Yet Oasis’ popularity wasn’t without its share of animosity or disagreements, both outside and inside the band. That said, Liam’s rebellious off-stage antics – his public tantrums, his foul language, his spats with his brother Noel – only added to his legend as a bona fide rock’n’roller. Quickly becoming the biggest tabloid celebrity of his day, particularly after the media manufactured an Oasis versus Blur “Battle Of Britpop”, what counted most was Liam’s unflinching ability to work a crowd into a frenzy. His star power was undeniable, and Liam always had a way of making every concert feel like a life-changing event.

Oasis split up in 2009, but even then Liam Gallagher stuck to his guns and continued to abide by his rock’n’roll credo with the short-lived group Beady Eye. Undaunted by their dissolution, when Liam embarked on a solo career with his debut album, As You Were, his fans were reminded of just what made him so iconic in the first place. Grabbing listeners by the lapels, the storming rocker Wall Of Glass peaked at No.21 in the UK in the summer of 2017.

“I class myself as a rock’n’roll singer who writes the odd tune now and again”: solo career

Now striking out as an acclaimed solo artist in his own right, Liam Gallagher has won a whole new generation of young fans who have latched onto his reputation as the last of a dying breed of rock singers. In an age dominated by trap rappers and manufactured pop, Liam continues to be a breath of much-needed fresh air on the music scene, with each of his solo albums (As You Were was followed in 2019 by Why Me? Why Not., with C’mon You Know landing in 2022) going to No.1 in the UK. With live shows that see him perform a mix of classic Oasis hits and solo material, Liam is well and truly back at his best.

By working with songwriters Andrew Wyatt and Greg Kurstin, Liam Gallagher’s solo albums offer ballsy rock’n’roll in the great British tradition of raucous guitar music. As a songwriter himself, Liam still writes his own material, but he has gone on record as comparing himself to Elvis Presley in that he is more comfortable making other people’s songs his own. “I know my strengths and I know my limitations,” Liam has said. “I class myself as a rock’n’roll singer who writes the odd tune now and again.” This openness to collaboration has undoubtedly worked in his favour, generating memorable singles such as the UK Top 30 hit Shockwave.

If there was any doubt of Liam’s resurgence in popularity as a solo act, the former Oasis singer achieved the remarkable feat of making history repeat itself by selling out two nights at Knebworth Park in June 2022, describing it as “history part two”. Playing in front of a total of 160,000 people, Liam invited The Stone Roses’ guitarist, John Squire, to perform Champagne Supernova on stage with him – more than 25 years after they played the same song together at the historic Oasis shows. Far from being a nostalgia trip, the young fans at Knebworth proved that Liam’s style of life-affirming rock’n’roll is more inspirational than ever.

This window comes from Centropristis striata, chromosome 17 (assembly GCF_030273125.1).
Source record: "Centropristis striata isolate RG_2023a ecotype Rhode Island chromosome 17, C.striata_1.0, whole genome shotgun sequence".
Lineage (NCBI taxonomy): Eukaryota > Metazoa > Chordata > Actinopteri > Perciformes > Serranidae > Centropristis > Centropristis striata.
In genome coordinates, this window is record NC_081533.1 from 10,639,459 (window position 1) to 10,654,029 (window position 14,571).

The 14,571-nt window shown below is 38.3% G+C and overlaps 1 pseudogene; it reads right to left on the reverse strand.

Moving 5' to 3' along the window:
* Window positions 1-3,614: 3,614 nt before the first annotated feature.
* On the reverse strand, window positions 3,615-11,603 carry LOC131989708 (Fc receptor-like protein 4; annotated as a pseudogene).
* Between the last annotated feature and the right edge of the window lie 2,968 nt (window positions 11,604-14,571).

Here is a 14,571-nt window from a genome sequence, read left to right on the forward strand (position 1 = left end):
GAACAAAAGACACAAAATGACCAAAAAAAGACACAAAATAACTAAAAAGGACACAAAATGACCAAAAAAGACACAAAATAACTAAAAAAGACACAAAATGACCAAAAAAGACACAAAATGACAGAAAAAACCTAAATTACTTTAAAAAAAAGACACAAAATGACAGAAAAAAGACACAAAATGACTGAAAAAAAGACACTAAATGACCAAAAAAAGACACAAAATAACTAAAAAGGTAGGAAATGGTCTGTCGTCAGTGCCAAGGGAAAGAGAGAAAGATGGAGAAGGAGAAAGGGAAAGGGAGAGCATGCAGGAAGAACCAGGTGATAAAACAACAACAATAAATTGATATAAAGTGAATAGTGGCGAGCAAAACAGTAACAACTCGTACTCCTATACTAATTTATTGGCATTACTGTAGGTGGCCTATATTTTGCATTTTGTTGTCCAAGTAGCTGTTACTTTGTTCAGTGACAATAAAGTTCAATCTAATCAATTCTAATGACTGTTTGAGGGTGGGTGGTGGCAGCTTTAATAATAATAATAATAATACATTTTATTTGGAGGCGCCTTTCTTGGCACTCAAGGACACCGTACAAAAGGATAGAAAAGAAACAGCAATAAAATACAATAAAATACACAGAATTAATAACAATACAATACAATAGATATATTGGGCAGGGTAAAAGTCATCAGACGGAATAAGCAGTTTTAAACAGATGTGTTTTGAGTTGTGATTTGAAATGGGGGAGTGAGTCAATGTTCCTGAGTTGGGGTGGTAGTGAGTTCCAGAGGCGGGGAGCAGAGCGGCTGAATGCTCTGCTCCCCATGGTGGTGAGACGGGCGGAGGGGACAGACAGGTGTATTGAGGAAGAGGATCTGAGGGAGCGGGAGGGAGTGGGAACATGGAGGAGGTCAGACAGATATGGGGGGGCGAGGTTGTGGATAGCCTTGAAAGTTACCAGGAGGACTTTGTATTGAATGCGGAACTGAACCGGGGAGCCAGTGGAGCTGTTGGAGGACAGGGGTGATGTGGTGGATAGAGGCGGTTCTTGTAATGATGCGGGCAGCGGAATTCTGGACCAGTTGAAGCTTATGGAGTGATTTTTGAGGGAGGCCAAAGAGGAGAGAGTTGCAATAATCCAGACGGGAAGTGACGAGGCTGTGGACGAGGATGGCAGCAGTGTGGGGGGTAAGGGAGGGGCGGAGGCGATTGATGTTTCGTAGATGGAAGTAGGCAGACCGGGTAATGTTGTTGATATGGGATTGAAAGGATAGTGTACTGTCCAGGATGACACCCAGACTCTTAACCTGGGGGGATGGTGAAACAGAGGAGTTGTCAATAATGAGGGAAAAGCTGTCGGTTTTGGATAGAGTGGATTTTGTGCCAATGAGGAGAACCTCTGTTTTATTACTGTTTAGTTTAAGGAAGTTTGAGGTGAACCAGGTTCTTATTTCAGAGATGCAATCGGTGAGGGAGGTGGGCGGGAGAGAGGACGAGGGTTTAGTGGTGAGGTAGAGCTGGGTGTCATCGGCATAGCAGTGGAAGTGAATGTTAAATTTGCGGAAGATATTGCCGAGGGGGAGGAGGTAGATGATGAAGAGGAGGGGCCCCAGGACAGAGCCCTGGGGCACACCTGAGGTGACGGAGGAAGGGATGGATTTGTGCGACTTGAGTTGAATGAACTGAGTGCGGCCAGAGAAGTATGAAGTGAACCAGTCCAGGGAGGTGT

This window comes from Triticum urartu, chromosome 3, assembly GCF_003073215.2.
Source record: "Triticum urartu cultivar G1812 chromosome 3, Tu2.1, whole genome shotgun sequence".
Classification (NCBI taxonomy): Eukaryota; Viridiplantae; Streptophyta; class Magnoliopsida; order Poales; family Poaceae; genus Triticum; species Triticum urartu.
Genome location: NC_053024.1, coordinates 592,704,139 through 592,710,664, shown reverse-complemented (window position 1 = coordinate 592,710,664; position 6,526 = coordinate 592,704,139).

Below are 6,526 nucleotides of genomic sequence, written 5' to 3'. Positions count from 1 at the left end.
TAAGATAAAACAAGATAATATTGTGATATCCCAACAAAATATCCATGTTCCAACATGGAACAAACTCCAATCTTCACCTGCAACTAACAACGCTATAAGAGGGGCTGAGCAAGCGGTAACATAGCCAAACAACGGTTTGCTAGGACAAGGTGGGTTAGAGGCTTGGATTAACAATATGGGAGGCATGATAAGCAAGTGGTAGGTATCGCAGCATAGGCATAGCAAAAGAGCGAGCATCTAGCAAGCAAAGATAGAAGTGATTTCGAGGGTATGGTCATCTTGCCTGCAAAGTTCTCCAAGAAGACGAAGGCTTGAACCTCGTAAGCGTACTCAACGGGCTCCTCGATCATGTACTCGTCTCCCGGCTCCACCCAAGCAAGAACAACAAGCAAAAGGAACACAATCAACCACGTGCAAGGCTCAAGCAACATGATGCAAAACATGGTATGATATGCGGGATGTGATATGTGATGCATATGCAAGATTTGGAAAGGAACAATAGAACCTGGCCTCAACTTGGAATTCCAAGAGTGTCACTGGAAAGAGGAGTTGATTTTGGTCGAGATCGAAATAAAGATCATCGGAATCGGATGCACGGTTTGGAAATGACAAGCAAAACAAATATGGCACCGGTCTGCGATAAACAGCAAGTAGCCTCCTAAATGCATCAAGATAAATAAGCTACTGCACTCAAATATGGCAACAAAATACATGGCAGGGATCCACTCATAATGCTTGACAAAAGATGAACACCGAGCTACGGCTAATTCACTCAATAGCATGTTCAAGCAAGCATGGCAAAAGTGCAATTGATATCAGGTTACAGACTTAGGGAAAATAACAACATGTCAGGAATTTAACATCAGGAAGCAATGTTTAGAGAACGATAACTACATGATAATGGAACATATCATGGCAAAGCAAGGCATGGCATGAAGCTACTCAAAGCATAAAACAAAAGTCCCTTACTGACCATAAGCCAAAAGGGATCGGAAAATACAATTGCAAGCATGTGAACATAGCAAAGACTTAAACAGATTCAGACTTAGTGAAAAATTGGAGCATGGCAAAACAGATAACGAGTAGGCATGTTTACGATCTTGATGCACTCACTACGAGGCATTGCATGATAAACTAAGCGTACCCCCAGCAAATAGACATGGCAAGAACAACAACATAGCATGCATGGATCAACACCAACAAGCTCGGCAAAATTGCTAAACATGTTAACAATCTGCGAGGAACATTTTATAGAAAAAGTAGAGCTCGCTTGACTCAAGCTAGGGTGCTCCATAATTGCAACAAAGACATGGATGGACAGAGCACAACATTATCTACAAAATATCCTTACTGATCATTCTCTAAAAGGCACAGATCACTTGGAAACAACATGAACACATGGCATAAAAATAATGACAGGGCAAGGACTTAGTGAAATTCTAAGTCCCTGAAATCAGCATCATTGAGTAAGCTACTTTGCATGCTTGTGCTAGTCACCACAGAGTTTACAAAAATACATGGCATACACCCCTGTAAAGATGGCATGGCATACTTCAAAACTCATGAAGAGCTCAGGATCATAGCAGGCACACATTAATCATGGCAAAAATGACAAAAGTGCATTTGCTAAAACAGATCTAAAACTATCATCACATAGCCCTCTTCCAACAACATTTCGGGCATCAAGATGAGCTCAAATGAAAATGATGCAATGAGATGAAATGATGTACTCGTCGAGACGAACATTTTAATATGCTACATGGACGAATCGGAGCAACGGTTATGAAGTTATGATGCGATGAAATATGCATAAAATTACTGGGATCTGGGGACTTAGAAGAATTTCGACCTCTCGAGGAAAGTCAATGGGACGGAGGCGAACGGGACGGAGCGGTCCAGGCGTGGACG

“He is one of the few last remaining rock stars”: Influence and legacy

With Liam’s status as a British rock legend well beyond doubt, his 2022 single Everything’s Electric featured none other than Dave Grohl on drums. One of the best drummers in history, the Nirvana sticksman and Foo Fighters frontman acknowledged his respect for Liam. “Obviously, he’s an amazing singer and he’s a fucking rock star,” Grohl told NME. “He is one of the few last remaining rock stars.” The song – yet another blast of unbridled rock’n’roll – was performed by Liam at the 2022 BRIT Awards and became his highest-charting solo hit, peaking at No.18 in the UK.

Unsurprisingly, Liam’s former Oasis bandmate Bonehead, who has occasionally joined Liam on stage during recent solo tours, wholeheartedly agrees with Dave Grohl. “He’s the last great rock and roll singer,” Bonehead asserted. “You can see from the comeback that he was needed.”

Despite all the praise, it could be argued that Liam – now older and wiser – has soaked up this new-found adulation with far more maturity than he might have done in his Britpop youth. In fact, Liam remains refreshingly down-to-earth in his willingness to pose for selfies with fans. “I’m just a rock’n’roll singer in a band,” he has said, with a touch of humility. “And that’s all I ever want to be.”